Overall, CoH is a fine novel, and a perfect bridging link between his most famous work (LOTR) and, as Tom Shippey says, the work of his heart (the Silmarillion). I also feel that CoH, in terms of style, is, to put it in vulgar terms, Silmarillion light and LOTR heavy, and serves as a primer for what to expect within the Silmarillion. While CoH certainly shares several main hallmarks of the Silmarillion style, especially the beginning chapters, the book reads quite well, and bridges the remote style and wide focus of the Silmarillion with the more conventional novel approach of the Hobbit cycle. CoH also has the benefit of being a product of long study of the manuscripts to produce the most accurate version to Tolkien's intentions, something that cannot, unfortunately, be said of the 1977 SILMARILLION.

Will CoH become a major addition to the fantasy canon of literature? Only time will tell. But if I was a betting man, I think time will be very gracious to this last novel from the father of modern fantasy.
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Showing 1-4 of 4 posts in this discussion
Initial post: 10 Apr 2008 14:24:56 BDT
Excellent review! I have just seen this book on the shelves and wondered whether or not to buy it, as I found the Silmarillion extremely hard reading; so I am definitely a Grade 2 Tolkien fan! Based on your superb precis i think my mind is now made up and I will buy it. Many thanks!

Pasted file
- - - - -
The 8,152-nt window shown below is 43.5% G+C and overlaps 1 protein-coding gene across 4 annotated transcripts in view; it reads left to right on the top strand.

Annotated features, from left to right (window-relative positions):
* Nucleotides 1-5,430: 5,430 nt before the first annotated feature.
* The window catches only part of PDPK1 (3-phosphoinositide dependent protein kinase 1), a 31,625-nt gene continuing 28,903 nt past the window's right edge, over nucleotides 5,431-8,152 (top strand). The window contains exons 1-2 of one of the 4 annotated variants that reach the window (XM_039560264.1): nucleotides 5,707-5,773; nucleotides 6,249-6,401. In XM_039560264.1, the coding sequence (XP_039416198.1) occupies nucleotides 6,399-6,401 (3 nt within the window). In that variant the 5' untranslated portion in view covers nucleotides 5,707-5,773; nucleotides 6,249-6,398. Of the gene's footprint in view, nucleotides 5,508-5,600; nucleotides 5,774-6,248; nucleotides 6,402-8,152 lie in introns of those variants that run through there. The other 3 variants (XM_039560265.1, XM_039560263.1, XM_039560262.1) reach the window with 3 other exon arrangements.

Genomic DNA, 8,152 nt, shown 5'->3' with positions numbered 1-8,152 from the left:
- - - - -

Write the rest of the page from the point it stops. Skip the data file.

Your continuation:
In reply to an earlier post on 9 May 2008 01:57:54 BDT
CoH along with the Silmarillion are written in a similar style as the 'Sagas' (such as Beowulf) were written, more 'prose' than an out and out 'novel'. They may be heavy going, but immerse yourself in them, and you'll love them, utterly brilliant, and the imagination gone into them makes you wish they WERE an actual part of English folklore, and based on 'real' legends and myths.

Posted on 9 May 2008 21:10:11 BDT
Al Ba says:
I've read the review just for fun, as I already know Tolkien very well and have bought CoH long ago (in the author's terms, I am a hardcore fan). And I must admit that it is outstanding, in the sense that it covers the most important aspects that a buyer should know. Of course, I recommend this book as one worthy of admiration, and its tragic plot will give you a sense of what was happening in the 1st Age of the Sun, long before Sauron's dominion. And maybe, if you belong to the 2nd or 3rd groups described by Mike London "MAC", then you should read CoH first, and then attempt The Silmarillion, if this story impressed you.

Posted on 5 Jan 2016 16:27:01 GMT
James says:
I'm nearly at the end of my 4th read of lotr, and will be gutted when it's finished. Having read The Hobbit several times as well I've been looking for my next Tolkien fix. Your review has convinced me it's CoH. Cheers.